Vice President Kamala Harris calls for abortion protections, campaigns for Fetterman and Shapiro during Philadelphia visit

U.S. Vice President Kamala Harris listens to Pennsylvania lawmakers discuss abortion rights. (Sam Searles/WHYY)

U.S. Vice President Kamala Harris listens to Pennsylvania lawmakers discuss abortion rights. (Sam Searles/WHYY)

Vice President Kamala Harris met with Pennsylvania lawmakers in Philadelphia on Saturday, underscoring the critical role that their state will play in deciding the fate of reproductive rights at both the state and federal levels.

After greeting Philadelphia Mayor Jim Kenney at the airport, Harris joined more than 40 state lawmakers and members of Congress for a roundtable discussion at the Eastern Atlantic States Regional Council of Carpenters building on Spring Garden Street.

The roundtable conversation began after remarks from Harris, who said the U.S. Supreme Court ruling that overturned Roe v. Wade would have dire consequences for American women and girls.

“We have heard more public recent stories about what this means to real people, real human beings. Not to mention the stories that have not been told and have yet to be told,” Harris said. A news report from earlier this month, for example, that a pregnant 10-year-old girl from Ohio sought an abortion in neighboring Indiana has drawn intense national attention.

U.S. Vice President Kamala Harris in Philadelphia, speaking on abortion rights in Pennsylvania. (Sam Searles/WHYY)
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Harris was critical of lawmakers in states around the country that have already moved quickly to restrict or ban abortion following the Supreme Court’s ruling.

“The impact of this moment and what so-called leaders are doing in states around our country is having a direct impact on so many people who should have a right to make the most intimate decision that one could make,” Harris said.

Surrounded by primarily Democratic lawmakers and abortion-rights advocates, Harris thanked them for their work in the fight to protect reproductive rights. She also emphasized the White House’s commitment to that fight.

At the national level, she said, codifying abortion rights into federal law would continue protections previously found in Roe v. Wade. Past Democratic attempts to pass federal abortion-rights legislation have been thwarted by the filibuster, which requires 60 votes in the Senate to prevent. On Friday, the House passed two bills aimed at ensuring abortion rights in a post-Roe era, which will very likely not have enough votes to pass the Senate.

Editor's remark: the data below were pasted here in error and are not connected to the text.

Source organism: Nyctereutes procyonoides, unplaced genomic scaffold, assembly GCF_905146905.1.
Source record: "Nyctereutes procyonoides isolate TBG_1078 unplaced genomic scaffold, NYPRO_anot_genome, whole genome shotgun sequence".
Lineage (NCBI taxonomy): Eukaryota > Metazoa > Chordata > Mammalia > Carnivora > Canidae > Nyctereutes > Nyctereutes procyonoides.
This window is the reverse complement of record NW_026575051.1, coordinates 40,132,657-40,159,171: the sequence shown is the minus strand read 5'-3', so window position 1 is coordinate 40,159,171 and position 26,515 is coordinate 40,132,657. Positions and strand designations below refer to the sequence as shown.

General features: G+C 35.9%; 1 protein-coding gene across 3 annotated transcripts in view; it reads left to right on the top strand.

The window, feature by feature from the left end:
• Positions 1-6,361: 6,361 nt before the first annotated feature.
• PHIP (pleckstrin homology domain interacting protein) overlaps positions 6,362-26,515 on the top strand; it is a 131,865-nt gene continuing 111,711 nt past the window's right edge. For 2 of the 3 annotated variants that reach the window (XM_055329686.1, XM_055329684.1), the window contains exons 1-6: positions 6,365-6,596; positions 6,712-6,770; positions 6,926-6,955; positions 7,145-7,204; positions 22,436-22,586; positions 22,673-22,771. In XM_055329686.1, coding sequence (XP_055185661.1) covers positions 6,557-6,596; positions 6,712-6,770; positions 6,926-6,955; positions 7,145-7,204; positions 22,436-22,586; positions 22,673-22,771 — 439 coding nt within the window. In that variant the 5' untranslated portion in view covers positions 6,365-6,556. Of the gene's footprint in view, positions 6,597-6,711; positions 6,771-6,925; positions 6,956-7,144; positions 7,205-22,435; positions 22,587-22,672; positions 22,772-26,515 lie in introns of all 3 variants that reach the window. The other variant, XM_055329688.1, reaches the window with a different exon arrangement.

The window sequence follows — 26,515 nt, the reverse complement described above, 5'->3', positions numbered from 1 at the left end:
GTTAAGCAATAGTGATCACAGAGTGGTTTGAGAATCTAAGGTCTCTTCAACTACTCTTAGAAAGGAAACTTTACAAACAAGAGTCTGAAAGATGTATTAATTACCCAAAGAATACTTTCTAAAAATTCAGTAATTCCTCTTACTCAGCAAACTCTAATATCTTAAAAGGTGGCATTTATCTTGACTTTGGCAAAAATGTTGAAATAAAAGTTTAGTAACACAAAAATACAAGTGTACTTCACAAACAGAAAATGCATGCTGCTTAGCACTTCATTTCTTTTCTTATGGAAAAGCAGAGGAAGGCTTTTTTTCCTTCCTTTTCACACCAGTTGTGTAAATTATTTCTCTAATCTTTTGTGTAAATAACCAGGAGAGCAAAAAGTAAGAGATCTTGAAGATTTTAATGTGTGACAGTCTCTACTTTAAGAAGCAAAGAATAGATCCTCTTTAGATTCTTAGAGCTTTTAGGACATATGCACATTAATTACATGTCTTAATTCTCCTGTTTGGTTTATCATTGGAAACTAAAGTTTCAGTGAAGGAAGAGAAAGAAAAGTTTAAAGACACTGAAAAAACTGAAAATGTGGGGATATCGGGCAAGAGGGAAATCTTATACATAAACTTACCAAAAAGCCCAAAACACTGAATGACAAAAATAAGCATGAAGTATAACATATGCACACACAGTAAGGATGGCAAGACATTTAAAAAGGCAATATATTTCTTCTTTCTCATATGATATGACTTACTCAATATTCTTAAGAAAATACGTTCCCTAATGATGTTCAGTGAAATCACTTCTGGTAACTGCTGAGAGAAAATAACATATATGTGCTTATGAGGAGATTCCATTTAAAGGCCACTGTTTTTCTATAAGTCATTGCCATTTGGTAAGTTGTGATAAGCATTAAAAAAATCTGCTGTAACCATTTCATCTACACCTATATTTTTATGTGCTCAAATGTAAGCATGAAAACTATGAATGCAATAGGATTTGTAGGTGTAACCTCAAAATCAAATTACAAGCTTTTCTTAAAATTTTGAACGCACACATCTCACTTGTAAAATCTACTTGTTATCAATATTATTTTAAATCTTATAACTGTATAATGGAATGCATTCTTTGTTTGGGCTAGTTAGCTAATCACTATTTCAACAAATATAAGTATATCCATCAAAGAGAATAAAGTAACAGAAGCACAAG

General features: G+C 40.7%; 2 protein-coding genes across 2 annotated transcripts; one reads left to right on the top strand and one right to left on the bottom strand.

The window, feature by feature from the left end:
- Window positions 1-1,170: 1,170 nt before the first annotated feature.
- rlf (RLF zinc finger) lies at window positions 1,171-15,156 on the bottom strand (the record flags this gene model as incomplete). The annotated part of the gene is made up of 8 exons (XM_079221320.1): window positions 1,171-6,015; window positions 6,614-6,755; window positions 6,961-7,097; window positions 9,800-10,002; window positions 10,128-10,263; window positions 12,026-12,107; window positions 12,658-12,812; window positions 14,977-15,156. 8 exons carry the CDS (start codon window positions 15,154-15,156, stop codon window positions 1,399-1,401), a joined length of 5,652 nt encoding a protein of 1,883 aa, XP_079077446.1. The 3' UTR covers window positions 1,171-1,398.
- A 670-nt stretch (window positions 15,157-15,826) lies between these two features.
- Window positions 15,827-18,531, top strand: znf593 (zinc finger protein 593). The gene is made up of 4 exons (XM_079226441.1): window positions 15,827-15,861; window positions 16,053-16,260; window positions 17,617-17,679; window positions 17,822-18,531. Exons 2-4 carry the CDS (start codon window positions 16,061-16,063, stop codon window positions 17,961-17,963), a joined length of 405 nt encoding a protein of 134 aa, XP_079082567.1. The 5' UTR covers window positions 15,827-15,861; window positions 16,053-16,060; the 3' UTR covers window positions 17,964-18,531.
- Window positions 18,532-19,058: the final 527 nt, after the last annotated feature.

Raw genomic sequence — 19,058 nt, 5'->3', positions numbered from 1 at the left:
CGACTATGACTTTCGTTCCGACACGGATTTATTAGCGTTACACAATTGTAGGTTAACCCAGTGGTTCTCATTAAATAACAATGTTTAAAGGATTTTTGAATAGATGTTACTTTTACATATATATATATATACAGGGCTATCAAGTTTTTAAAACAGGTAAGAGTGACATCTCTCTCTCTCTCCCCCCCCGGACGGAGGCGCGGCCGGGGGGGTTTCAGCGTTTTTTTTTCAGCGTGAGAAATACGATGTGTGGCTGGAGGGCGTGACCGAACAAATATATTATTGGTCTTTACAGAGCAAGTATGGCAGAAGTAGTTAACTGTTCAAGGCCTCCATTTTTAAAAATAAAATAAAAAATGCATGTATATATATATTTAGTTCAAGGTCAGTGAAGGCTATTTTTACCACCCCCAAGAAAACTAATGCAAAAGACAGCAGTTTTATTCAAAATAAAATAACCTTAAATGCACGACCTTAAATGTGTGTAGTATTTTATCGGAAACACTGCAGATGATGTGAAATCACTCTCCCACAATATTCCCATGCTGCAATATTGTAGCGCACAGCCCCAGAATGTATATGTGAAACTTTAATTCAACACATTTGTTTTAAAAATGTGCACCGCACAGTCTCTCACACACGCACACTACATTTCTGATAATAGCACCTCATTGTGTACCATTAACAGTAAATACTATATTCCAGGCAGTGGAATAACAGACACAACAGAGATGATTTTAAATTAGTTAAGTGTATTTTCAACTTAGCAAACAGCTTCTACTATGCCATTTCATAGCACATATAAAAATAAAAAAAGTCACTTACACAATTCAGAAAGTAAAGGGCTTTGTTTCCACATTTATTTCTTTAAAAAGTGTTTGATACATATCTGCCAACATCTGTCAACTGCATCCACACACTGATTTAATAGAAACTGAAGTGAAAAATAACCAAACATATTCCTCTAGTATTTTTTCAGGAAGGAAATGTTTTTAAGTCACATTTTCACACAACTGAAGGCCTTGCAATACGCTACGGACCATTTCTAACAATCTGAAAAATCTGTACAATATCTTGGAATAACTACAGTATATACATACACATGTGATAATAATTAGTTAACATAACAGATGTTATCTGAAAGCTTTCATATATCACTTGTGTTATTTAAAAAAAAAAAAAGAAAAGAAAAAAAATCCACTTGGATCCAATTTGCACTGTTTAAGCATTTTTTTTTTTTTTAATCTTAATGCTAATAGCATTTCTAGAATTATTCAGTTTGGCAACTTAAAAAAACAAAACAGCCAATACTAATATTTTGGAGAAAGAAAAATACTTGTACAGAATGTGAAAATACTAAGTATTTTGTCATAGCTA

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“I think we all know and applaud our president saying he will not allow the filibuster to get in the way of doing what is necessary in that regard,” Harris said. “Short of that, what happens in terms of recognizing that the court has acted? Now Congress needs to act.”

Harris said Pennsylvania’s Senate race will be key in November. Adding a Democrat could move the party closer to eliminating the filibuster and passing abortion-rights legislation at the federal level. Democratic candidate John Fetterman has vowed to protect reproductive freedom, while his Republican opponent Mehmet Oz supports anti-abortion legislation.

“Of all these Senate races, we need two more,” Harris said. “Pennsylvania can help contribute to that, which will directly determine the outcome of this issue in terms of putting into law the rights of women to make decisions about their own lives. I would urge everyone to pay attention to the Senate race here in Pennsylvania.”

Pennsylvania’s gubernatorial race will be equally important for the future of reproductive rights in the state. Pennsylvania Attorney General Josh Shapiro, the Democratic nominee for Pa. governor, has rallied in defense of abortion rights following the Roe overturn, while GOP candidate Doug Mastriano has supported a complete ban on abortions, with no exceptions.

Moreover, during Saturday’s roundtable, Congresswoman Madeleine Dean said a state House majority in a currently GOP-controlled legislature would be critical to fighting an “egregious” proposed constitutional amendment that would make it easier for Pennsylvania lawmakers to restrict abortion in the state.

The amendment would add language to the state constitution that says the document does not “grant the right to taxpayer-funded abortion or any other right relating to abortion.” While this wouldn’t restrict abortion outright, it would mean that a Republican legislature and governor could pass laws restricting abortion with no resistance from state courts.

Pa. Republicans passed the bill quickly through its first phase of legislative approval last week. The measure will need to pass again in the next legislative session, and then it would go before voters in a statewide referendum.

“We watch red states impose laws lacking compassion or reason,” Dean said. “I’m certain everyone at this table is ready to restore our human rights, our rights to protect and enhance the rights of women and girls to privacy, to abortion care, contraception, to freedom and dignity and self-determination on the state level.”

Harris warned that restrictions on abortion rights are just the beginning of attacks on other freedoms.

“What we’re finding states around the country — and Pennsylvania is an example of this point — is that where and from where you are seeing an attempt to restrict a woman’s right to make decisions about her own body, that same source is attempting to restrict voting rights,” Harris said. “So, it’s important that people see the connections here and see that the source of a lot of this is an agenda to restrict the rights of the American people.”

Following the roundtable conversation, Harris made her way to the Samuel Staten Jr. Building of the Laborers’ District Council to campaign for Shapiro.

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